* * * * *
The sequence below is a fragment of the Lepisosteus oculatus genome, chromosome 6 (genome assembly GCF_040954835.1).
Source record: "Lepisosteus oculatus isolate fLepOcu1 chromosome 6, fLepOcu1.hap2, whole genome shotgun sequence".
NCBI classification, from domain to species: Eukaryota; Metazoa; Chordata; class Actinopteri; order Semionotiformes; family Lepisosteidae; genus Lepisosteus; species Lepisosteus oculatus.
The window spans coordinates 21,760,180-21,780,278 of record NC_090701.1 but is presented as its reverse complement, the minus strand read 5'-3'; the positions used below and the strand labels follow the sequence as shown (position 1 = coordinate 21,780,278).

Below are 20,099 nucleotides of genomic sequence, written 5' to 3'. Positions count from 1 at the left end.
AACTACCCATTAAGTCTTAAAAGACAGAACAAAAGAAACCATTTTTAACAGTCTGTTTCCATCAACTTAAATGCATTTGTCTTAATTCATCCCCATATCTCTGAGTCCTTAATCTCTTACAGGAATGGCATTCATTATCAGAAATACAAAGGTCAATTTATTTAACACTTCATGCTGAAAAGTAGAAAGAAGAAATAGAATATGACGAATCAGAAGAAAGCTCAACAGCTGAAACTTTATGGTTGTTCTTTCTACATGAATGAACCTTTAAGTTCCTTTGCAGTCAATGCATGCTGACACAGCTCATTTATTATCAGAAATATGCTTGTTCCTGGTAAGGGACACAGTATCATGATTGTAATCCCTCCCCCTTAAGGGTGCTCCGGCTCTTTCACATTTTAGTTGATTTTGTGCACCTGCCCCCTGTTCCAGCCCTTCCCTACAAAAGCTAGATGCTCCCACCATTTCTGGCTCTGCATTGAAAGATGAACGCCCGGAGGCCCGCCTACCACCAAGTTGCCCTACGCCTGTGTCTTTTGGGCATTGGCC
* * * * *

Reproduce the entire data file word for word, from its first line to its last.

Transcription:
The sequence below is a fragment of the Lepisosteus oculatus genome, chromosome 6 (genome assembly GCF_040954835.1).
Source record: "Lepisosteus oculatus isolate fLepOcu1 chromosome 6, fLepOcu1.hap2, whole genome shotgun sequence".
NCBI classification, from domain to species: Eukaryota; Metazoa; Chordata; class Actinopteri; order Semionotiformes; family Lepisosteidae; genus Lepisosteus; species Lepisosteus oculatus.
The window spans coordinates 21,760,180-21,780,278 of record NC_090701.1 but is presented as its reverse complement, the minus strand read 5'-3'; the positions used below and the strand labels follow the sequence as shown (position 1 = coordinate 21,780,278).

Below are 20,099 nucleotides of genomic sequence, written 5' to 3'. Positions count from 1 at the left end.
AACTACCCATTAAGTCTTAAAAGACAGAACAAAAGAAACCATTTTTAACAGTCTGTTTCCATCAACTTAAATGCATTTGTCTTAATTCATCCCCATATCTCTGAGTCCTTAATCTCTTACAGGAATGGCATTCATTATCAGAAATACAAAGGTCAATTTATTTAACACTTCATGCTGAAAAGTAGAAAGAAGAAATAGAATATGACGAATCAGAAGAAAGCTCAACAGCTGAAACTTTATGGTTGTTCTTTCTACATGAATGAACCTTTAAGTTCCTTTGCAGTCAATGCATGCTGACACAGCTCATTTATTATCAGAAATATGCTTGTTCCTGGTAAGGGACACAGTATCATGATTGTAATCCCTCCCCCTTAAGGGTGCTCCGGCTCTTTCACATTTTAGTTGATTTTGTGCACCTGCCCCCTGTTCCAGCCCTTCCCTACAAAAGCTAGATGCTCCCACCATTTCTGGCTCTGCATTGAAAGATGAACGCCCGGAGGCCCGCCTACCACCAAGTTGCCCTACGCCTGTGTCTTTTGGGCATTGGCC